Have you been working on your SEO and hoping to get your website to the top of the search engine?
Google is pushing for HTTPS
On August 6th, 2014, Google tested out using HTTPS as a Ranking Signal. They reported that their test showed positive results when they used encrypted connections as a signal in their ranking algorithm. HTTPS has since become a permanent search ranking signal on Google.
Google stated that the HTTPS is a very lightweight signal that only affects less than 1% of global queries and there has been no reports of ranking changes. So if two sites were the exact same, then the page using HTTPS may rank above the unsecured page. The boost will only be URL specific and not site-wide.
Watch Google’s video on why HTTPS matters: http://bit.ly/1tmM5z5
High quality content on a webpage will still outweigh the HTTPS signal but it looks like Google is pushing for the switch and hinting that the HTTPS signal will become a bigger part of their ranking algorithm in the future.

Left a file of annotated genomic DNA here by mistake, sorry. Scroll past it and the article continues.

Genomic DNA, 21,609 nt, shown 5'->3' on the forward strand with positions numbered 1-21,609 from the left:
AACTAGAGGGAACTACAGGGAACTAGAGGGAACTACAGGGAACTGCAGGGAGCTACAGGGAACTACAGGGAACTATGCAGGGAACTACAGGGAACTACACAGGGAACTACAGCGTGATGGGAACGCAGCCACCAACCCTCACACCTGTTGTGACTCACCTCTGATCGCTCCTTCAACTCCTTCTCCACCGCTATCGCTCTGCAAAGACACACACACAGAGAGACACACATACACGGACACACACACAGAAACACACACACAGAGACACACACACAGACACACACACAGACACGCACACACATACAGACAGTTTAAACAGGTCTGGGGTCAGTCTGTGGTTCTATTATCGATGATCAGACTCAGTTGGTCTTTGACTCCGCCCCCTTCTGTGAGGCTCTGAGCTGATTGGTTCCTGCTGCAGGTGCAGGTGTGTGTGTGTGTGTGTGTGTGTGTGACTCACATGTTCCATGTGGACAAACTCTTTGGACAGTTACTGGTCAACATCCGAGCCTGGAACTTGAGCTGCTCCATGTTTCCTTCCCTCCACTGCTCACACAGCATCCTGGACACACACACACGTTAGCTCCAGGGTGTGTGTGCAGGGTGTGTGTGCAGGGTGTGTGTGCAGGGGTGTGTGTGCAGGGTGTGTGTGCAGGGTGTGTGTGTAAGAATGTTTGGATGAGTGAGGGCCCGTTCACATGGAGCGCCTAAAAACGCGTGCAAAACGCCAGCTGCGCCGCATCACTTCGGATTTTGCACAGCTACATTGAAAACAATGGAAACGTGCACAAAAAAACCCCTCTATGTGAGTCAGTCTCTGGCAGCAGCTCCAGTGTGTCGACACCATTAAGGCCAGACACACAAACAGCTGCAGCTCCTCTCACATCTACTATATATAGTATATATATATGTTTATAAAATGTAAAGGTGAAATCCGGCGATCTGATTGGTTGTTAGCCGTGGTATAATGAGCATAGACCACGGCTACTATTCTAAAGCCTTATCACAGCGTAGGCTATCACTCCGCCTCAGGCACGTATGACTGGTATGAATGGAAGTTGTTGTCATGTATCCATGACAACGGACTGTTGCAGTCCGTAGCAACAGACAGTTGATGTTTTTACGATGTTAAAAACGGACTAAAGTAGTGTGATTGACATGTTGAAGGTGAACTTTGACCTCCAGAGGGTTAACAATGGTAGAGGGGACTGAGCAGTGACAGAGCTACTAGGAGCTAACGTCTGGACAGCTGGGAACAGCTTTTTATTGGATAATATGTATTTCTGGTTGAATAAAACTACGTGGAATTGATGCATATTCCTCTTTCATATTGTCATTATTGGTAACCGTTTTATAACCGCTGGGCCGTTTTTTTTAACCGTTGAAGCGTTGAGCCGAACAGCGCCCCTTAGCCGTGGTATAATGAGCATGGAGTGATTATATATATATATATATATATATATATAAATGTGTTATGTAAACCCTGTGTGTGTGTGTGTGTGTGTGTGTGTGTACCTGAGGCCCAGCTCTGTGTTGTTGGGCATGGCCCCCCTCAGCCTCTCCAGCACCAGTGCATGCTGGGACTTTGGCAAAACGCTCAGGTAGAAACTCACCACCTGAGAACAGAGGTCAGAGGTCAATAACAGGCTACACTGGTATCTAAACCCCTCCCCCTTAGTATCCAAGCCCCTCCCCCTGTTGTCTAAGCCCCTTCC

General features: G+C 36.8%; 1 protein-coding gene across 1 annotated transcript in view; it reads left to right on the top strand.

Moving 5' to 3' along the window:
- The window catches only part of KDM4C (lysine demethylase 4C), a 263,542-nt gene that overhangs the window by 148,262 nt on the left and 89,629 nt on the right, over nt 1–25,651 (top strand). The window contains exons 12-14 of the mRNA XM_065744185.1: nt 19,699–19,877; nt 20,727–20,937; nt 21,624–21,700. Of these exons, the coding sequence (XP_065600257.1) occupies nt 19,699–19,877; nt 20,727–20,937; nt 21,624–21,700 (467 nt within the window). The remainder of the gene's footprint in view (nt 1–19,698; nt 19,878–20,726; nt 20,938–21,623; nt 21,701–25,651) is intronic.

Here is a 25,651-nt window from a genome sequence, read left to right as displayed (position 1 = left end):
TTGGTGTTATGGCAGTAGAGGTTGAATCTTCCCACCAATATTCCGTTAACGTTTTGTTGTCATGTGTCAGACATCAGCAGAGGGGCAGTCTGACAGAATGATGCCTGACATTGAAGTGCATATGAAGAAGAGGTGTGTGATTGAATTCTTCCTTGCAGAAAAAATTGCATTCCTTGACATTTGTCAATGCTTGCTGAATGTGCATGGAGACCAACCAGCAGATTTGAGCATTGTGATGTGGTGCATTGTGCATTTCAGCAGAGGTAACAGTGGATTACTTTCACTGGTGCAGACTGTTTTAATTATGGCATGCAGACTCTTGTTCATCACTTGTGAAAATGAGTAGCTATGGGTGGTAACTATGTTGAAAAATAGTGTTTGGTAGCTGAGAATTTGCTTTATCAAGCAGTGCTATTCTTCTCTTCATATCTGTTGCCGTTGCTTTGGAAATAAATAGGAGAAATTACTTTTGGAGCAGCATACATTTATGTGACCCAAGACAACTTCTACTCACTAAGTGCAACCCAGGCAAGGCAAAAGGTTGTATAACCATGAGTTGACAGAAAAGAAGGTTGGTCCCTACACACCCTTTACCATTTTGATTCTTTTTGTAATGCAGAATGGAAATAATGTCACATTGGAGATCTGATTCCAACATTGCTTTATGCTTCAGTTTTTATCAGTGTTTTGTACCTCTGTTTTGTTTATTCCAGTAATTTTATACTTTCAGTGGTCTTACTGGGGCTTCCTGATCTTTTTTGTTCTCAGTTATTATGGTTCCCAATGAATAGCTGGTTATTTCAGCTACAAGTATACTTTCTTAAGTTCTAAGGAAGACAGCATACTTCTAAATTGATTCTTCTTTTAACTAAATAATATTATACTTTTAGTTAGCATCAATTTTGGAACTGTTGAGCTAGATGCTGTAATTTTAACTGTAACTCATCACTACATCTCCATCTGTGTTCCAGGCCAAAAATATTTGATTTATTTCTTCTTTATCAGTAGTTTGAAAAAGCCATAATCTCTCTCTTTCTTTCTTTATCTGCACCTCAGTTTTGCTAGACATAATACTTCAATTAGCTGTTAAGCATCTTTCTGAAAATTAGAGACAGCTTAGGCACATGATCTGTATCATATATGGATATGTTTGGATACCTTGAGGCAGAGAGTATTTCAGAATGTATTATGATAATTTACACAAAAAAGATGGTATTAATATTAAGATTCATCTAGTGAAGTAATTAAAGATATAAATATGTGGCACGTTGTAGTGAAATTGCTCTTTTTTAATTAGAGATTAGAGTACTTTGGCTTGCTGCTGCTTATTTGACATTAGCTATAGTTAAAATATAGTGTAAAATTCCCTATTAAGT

Even if you are a non-commercial website, it may be wise to switch to a secure server anyway. For one thing, a secure server guarantees that your content cannot be altered, e.g. have unexpected ads added. It also allows your website to look more authentic, an important factor if the content on your website is intended to provide advice, e.g. financial or medical information.
Google may be pushing for HTTPS so that it helps identify site ownership and therefore eliminate spam. It could also be potentially harder for NSA to track the content users are consuming if we browse HTTPS sites.
No, migration to HTTPS doesn’t have to be complicated. It’s relatively easy to purchase the Security Certificate from your web hosting company. But sometimes you may experience a 301 error code, which means the redirect from your HTTP domain to your HTTPS is corrupted. This happens when there is a potential for duplicated content and several other technical issues during transition.
To avoid potential problems during migration, site owners should avoid redirect chains, similar to this one:
- I click on your website at http://iloveyoyos.com